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This publication discusses the contributions that North Carolina’s forests and forest products industry provide to the state’s economy and presents key figures and statistics.
Woodland owners harvest trees for financial and personal reasons. Deciding when is the optimal time to harvest is difficult for most woodland owners. However, this important decision strongly dictates future condition, growth and composition of the next stand of trees and, ultimately, your bottom line. Some basic economic principles can help you make harvesting and other key woodland management decisions. Using loblolly pine in North Carolina as an example, this publication demonstrates the optimal time to harvest based on financial maturity.
Hand-applied herbicide technologies are varied and effective tools which allow the landowner to selectively control vegetation in a variety of circumstances. This publication discusses the advantages and disadvantages of hand-applied herbicides, as well as application methods.
This factsheet, part of a series on forestry impacts in North Carolina, offers information specific to Lincoln County
This factsheet describes in greater detail the methodology used to estimate the economic contributions of North Carolina’s forest products industry. It is a companion piece to the bulletin North Carolina’s Forests and Forest Products Industry By the Numbers, where a variety of figures and statistics are provided on the management and conversion of standing timber into primary and secondary wood and fiber products.
This factsheet, part of a series on forestry impacts in North Carolina. offers information specific to Forsyth County.
This factsheet, part of a series on forestry impacts in North Carolina, offers information specific information on Orange County.
This factsheet, part of a series on forestry impacts in North Carolina, offers information specific to Tyrrell County
This publication describes how emerging biomass markets can increase your timber health and productivity through harvesting, stand replacement, thinning, crop tree release and fuel reduction.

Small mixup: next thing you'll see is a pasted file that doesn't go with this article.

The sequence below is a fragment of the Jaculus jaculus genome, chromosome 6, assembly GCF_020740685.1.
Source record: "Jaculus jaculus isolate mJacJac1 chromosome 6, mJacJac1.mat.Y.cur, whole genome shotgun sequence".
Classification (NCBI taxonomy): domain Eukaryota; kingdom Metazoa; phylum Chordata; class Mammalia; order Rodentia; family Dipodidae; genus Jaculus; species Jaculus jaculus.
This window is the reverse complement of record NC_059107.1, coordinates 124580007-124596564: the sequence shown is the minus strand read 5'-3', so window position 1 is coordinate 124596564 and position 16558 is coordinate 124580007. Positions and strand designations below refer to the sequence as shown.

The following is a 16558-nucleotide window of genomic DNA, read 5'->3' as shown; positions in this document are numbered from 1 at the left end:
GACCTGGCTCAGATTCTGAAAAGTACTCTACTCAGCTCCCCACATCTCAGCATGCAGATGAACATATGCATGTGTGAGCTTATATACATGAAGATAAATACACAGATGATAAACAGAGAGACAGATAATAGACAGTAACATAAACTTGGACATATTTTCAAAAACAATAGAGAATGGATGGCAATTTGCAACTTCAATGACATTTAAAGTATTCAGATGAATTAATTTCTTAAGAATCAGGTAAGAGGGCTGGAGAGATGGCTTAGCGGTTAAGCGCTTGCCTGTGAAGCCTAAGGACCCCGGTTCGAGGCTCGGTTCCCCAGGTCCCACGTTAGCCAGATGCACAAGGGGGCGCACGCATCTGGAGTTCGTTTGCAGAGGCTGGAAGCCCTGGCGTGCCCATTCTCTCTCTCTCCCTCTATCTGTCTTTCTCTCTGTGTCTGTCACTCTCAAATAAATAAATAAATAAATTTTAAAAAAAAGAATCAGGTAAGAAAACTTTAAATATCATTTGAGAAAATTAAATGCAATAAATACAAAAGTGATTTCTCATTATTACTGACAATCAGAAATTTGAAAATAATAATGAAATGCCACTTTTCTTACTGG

This factsheet, part of a series on forestry impacts in North Carolina, offers information specific to Duplin County
2015 income estimates ranked by county for standing timber and timber harvest and delivered to the mill. Includes estimate of timberland by county.
This publication reviews the basic steps and cost factors associated with woody biomass harvest, processing, and transportation. This provides the landowner with the basic technology and general economics of biomass production in North Carolina and forest management options currently available.
This factsheet, part of a series on forestry impacts in North Carolina, offers specific information on Iredell County.
This factsheet provides an estimate of income derived form standing timber and upon delivery to the mill by county for all 100 counties in North Carolina. It also provides an estimate of timberland in each county.
In the southern United States, communities with increasing populations and nearby forests may be able to consider using woody biomass to generate energy. A variety of other factors must also be considered, such as the price of existing energy sources, competing markets for wood, community acceptance and the economic availability of wood resources. To gain a better understanding of the range of possibilities for economic availability and the local economic impacts of using wood for energy, Buncombe and Orange counties were selected for analysis in this community economic profile. This document is for forestry professionals and county planners to understand the Community Economic Profile and Analysis Process.
Estimates of income of North Carolina timber harvested and delivered to mills.
This factsheet, part of a series on forestry impacts in North Carolina, offers informations specific to Perquimans County.